The creative works of four TWU students are being shown this month at the Fort Gallery in Fort Langley, B.C.
TWU artists Calvin Bergen, Amy Bowler, HyeonJeong Choi (Bella), and Emily Goodbrand join students from two other Fraser Valley post-secondary institutions in featuring their works in a group exhibition running now through March 12, 2022.
The exhibition is titled, After Apple-Picking, inspired by a Robert Frost poem of the same name, in which the poet alludes to the daily toil and labour of life. Echoing the poem’s theme, this exhibition seeks to highlight the faithful work and effort required to be an artist.
HyeonJeong Choi majors in Arts, Media + Culture with a double concentration in Film studies and Art + Design. The fourth year student from Seoul, South Korea shares that her dream is to establish an animation studio for Christian youth, an ambition that has led her to take various courses in film, animation, and fine arts.
"I thought that the sense of isolation and loneliness [my film] conveys is universal, especially as our society has become more hyper-individualistic.”
— HyeonJeong (Bella) Choi, Arts, Media + Culture major
Featured at the Fort Gallery is HyeonJeong’s experimental film, titled, “Kodokushi,” which won the award for audience favourite at last year’s Cinergy, a student film festival of TWU’s School of the Arts, Media + Culture (SAMC).
HyeonJeong explains that kodokushi is a Japanese term that refers to people dying alone and remaining undiscovered for a long period of time. “In Korea, this phenomenon occurs not only in the elderly but also in the younger generation, and these cases have further increased due to the pandemic,” she noted.
“Even though these cases might not be common all over the world, I thought that the sense of isolation and loneliness it conveys is universal, especially as our society has become more hyper-individualistic,” she said.
"In photography, and traditional portraiture, the viewer observes one angle, one perspective. I strove to convey movement and several angles, a truer depiction, emulating the difference between photography and video."
— Emily Goodbrand, Art + Design major
Emily Goodbrand is a fourth year Art + Design student, originally from Vermilion, A.B. She shares that she chose to study Art + Design because art has been her lifelong passion and pursuit.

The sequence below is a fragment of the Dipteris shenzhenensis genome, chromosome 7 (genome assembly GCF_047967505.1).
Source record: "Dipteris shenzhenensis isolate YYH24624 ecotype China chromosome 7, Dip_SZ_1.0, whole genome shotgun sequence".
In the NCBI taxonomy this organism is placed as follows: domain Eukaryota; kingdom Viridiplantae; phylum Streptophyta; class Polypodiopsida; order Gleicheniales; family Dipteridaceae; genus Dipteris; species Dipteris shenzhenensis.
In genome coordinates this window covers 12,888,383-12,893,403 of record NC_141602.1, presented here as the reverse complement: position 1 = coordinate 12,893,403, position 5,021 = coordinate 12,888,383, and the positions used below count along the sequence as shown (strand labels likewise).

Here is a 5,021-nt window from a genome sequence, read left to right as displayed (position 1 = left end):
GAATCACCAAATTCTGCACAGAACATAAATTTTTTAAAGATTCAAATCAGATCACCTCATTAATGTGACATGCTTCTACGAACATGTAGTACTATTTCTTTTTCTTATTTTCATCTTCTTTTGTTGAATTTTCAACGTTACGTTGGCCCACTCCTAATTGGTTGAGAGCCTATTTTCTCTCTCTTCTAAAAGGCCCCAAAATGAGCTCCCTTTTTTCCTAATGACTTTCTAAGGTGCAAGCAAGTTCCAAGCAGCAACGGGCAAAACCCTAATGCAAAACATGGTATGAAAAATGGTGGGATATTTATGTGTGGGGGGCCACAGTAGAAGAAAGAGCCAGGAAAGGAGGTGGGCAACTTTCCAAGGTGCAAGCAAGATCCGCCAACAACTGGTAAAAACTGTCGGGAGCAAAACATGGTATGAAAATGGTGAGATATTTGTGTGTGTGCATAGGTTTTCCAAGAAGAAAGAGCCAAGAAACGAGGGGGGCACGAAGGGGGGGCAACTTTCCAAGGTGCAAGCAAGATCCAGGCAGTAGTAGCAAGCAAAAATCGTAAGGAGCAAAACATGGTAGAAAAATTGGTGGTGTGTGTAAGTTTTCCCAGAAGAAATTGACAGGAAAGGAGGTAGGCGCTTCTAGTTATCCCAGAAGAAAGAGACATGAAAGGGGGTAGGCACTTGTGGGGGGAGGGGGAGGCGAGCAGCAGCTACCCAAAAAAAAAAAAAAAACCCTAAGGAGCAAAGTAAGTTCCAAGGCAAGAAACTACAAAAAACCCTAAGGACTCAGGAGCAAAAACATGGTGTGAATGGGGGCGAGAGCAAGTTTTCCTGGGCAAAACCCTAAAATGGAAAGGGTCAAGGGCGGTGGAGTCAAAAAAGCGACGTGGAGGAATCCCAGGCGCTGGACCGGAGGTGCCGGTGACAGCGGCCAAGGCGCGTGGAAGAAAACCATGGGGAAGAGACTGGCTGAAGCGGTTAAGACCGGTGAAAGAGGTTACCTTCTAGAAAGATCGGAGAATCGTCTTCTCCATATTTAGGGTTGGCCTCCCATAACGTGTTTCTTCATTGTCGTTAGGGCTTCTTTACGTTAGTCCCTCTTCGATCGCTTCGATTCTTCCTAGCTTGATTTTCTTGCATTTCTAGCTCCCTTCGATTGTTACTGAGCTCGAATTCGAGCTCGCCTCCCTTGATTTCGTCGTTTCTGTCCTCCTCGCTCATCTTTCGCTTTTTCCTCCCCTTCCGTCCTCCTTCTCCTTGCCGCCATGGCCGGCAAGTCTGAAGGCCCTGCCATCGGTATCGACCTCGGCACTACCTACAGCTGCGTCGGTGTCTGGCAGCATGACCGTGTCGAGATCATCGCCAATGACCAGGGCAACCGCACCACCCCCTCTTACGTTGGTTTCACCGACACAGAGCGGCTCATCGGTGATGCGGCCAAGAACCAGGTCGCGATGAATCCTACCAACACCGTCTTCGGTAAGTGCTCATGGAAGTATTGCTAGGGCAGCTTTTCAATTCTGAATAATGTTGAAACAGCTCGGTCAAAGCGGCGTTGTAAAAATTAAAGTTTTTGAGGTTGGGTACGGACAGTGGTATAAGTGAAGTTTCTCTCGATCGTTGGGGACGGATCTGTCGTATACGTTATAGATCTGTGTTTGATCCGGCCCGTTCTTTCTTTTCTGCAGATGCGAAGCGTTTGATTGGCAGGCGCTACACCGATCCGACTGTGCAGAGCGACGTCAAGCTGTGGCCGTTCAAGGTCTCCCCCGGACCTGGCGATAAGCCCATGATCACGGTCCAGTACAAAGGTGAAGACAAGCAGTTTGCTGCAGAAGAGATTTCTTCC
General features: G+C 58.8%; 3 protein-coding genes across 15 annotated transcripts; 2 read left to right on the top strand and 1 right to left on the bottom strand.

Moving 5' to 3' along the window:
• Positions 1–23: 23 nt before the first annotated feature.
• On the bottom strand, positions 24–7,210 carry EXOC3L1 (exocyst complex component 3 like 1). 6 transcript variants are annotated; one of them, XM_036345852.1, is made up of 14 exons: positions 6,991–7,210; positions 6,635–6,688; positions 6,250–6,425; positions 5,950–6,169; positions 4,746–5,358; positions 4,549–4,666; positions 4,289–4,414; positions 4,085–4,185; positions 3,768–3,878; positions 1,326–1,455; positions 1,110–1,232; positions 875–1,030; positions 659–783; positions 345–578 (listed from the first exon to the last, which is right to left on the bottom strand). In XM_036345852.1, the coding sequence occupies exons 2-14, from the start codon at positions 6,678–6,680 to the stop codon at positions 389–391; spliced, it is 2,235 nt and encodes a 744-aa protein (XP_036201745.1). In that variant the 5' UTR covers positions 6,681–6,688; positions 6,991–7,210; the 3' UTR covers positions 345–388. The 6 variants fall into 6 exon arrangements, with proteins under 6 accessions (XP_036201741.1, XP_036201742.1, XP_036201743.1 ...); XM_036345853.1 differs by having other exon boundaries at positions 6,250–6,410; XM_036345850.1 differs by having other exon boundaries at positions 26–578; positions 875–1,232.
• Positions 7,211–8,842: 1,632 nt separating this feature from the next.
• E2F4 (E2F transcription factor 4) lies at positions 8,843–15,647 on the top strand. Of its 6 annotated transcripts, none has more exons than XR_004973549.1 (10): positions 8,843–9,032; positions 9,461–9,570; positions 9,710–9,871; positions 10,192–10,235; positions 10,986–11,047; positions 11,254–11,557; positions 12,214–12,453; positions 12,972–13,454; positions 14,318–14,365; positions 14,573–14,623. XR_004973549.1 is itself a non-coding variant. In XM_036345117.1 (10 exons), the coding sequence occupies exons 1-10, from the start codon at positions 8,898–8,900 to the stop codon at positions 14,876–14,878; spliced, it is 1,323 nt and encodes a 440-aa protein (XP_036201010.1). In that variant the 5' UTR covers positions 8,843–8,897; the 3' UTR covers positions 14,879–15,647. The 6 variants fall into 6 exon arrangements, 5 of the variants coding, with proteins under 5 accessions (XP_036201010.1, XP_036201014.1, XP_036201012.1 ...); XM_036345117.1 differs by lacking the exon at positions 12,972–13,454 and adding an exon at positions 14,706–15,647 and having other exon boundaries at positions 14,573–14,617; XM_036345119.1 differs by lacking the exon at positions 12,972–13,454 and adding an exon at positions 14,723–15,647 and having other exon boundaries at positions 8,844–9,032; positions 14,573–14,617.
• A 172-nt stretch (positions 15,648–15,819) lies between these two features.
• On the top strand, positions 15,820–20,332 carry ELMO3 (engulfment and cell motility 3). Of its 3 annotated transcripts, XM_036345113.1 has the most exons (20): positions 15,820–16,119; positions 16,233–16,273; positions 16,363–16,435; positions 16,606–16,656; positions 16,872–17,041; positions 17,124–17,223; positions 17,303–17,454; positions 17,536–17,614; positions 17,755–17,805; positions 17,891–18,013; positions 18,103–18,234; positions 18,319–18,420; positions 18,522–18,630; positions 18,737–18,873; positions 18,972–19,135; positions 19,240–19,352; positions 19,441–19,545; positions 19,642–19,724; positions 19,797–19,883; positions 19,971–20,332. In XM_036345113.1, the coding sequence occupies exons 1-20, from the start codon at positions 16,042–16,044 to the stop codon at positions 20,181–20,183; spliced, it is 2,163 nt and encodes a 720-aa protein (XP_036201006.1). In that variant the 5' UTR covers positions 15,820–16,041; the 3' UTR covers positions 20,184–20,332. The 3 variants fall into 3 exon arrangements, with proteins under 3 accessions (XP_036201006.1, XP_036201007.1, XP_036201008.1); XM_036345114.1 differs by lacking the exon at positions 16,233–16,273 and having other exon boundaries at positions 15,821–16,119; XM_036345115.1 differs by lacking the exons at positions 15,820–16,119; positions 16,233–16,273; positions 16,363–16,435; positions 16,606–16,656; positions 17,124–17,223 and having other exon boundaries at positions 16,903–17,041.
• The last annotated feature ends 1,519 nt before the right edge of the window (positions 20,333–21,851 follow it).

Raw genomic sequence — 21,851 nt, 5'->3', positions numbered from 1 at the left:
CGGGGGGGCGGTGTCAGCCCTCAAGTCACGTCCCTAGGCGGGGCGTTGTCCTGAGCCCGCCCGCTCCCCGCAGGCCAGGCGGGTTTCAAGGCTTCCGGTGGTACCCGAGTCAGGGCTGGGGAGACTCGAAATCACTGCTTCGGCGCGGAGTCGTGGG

Inspired by the mystery of human life and the human body, Emily has created a portrait, on display at the Fort Gallery. "Portraiture is frequently static," she explains, "In photography, and traditional portraiture, the viewer observes one angle, one perspective. I strove to convey movement and several angles, a truer depiction, emulating the difference between photography and video."
She continues, "In depicting movement, I am displaying the head in an almost scientific light – a study of anatomy."
Through being in the Art + Design program, Emily has gained greater insight into an artist’s role in the world. Emily’s plan for the future is to be working closely with galleries, whether as an exhibiting artist or in another role within the gallery, such as curating or working as a preparator.
This year, Emily is getting a head start in her chosen profession. In addition to exhibiting at the Fort Gallery, she is also the current Emerging Curator at the Reach Museum in Abbotsford.
“I’m passionate about the work that galleries do to connect artists with their communities.”
— Calvin Bergen, Art + Design major
Calvin Bergen, fifth year Art + Design student from Abbotsford B.C., says that he chose TWU’s program “to seek further development as an artist of faith, in dialogue with other like-minded students and professors.”
Calvin’s dream as an artist is to have a studio practice for abstract painting, adding, “I’m passionate about the work that galleries do to connect artists with their communities.”
The painting that Calvin has on display at the Fort Gallery, “The Voice is a Fretless Instrument,” is the first from an ongoing series that he started in 2021. “I view my abstract paintings like maps,” he wrote in his artist’s statement, “but not in the representational sense; rather, in the sense that maps are, to a degree, abstractions of place.”
“Painting is a process of mind mapping, of tracing out an inner landscape, where thoughts and feelings are given coordinates on the canvas, and brushstrokes act as desire paths.”
To learn more about the exhibition, After Apple-Picking, visit the Fort Gallery’s website, or visit the gallery located at 9048 Glover Road in Langley, B.C.
See also — TWU emerging artists respond to the complex and constantly shifting realities of living and studying during a global pandemic:
About Trinity Western University
Founded in 1962, Trinity Western University is Canada’s premier Christian liberal arts university dedicated to equipping students to establish meaningful connections between career, life, and the needs of the world. It is a fully accredited research institution offering liberal arts and sciences, as well as professional schools in business, nursing, education, human kinetics, graduate studies, and arts, media, and culture. It has four campuses: Langley, Richmond-Lansdowne, Richmond-Minoru, and Ottawa. TWU emphasizes academic excellence, research, and student engagement in a vital faith community committed to forming leaders to have a transformational impact on culture. Learn more at www.twu.ca or follow us on Twitter @TrinityWestern, on Facebook and LinkedIn.